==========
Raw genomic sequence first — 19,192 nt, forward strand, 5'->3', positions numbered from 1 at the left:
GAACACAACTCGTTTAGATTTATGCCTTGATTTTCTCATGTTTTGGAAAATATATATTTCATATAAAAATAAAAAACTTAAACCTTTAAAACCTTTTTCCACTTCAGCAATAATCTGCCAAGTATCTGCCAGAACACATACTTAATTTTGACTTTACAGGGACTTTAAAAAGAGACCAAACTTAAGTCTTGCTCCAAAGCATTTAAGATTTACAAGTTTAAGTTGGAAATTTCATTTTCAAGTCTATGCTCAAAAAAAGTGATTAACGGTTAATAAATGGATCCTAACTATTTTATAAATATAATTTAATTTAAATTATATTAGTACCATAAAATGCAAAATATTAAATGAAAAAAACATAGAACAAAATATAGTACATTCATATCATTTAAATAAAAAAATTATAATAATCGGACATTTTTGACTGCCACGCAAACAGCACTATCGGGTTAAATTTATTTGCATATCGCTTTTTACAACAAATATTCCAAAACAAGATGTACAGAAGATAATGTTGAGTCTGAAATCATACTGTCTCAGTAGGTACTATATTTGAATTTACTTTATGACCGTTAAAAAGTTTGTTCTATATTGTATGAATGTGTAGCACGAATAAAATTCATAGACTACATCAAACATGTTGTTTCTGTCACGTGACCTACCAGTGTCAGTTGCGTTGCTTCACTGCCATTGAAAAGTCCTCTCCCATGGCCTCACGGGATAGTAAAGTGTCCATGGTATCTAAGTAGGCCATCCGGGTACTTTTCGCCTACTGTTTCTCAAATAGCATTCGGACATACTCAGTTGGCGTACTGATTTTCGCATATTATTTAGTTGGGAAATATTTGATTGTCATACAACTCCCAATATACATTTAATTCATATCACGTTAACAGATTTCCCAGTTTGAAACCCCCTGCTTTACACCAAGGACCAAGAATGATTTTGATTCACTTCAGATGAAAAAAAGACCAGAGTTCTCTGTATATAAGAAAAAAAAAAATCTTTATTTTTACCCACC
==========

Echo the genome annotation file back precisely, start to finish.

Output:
Raw genomic sequence first — 19,192 nt, forward strand, 5'->3', positions numbered from 1 at the left:
GAACACAACTCGTTTAGATTTATGCCTTGATTTTCTCATGTTTTGGAAAATATATATTTCATATAAAAATAAAAAACTTAAACCTTTAAAACCTTTTTCCACTTCAGCAATAATCTGCCAAGTATCTGCCAGAACACATACTTAATTTTGACTTTACAGGGACTTTAAAAAGAGACCAAACTTAAGTCTTGCTCCAAAGCATTTAAGATTTACAAGTTTAAGTTGGAAATTTCATTTTCAAGTCTATGCTCAAAAAAAGTGATTAACGGTTAATAAATGGATCCTAACTATTTTATAAATATAATTTAATTTAAATTATATTAGTACCATAAAATGCAAAATATTAAATGAAAAAAACATAGAACAAAATATAGTACATTCATATCATTTAAATAAAAAAATTATAATAATCGGACATTTTTGACTGCCACGCAAACAGCACTATCGGGTTAAATTTATTTGCATATCGCTTTTTACAACAAATATTCCAAAACAAGATGTACAGAAGATAATGTTGAGTCTGAAATCATACTGTCTCAGTAGGTACTATATTTGAATTTACTTTATGACCGTTAAAAAGTTTGTTCTATATTGTATGAATGTGTAGCACGAATAAAATTCATAGACTACATCAAACATGTTGTTTCTGTCACGTGACCTACCAGTGTCAGTTGCGTTGCTTCACTGCCATTGAAAAGTCCTCTCCCATGGCCTCACGGGATAGTAAAGTGTCCATGGTATCTAAGTAGGCCATCCGGGTACTTTTCGCCTACTGTTTCTCAAATAGCATTCGGACATACTCAGTTGGCGTACTGATTTTCGCATATTATTTAGTTGGGAAATATTTGATTGTCATACAACTCCCAATATACATTTAATTCATATCACGTTAACAGATTTCCCAGTTTGAAACCCCCTGCTTTACACCAAGGACCAAGAATGATTTTGATTCACTTCAGATGAAAAAAAGACCAGAGTTCTCTGTATATAAGAAAAAAAAAAATCTTTATTTTTACCCACC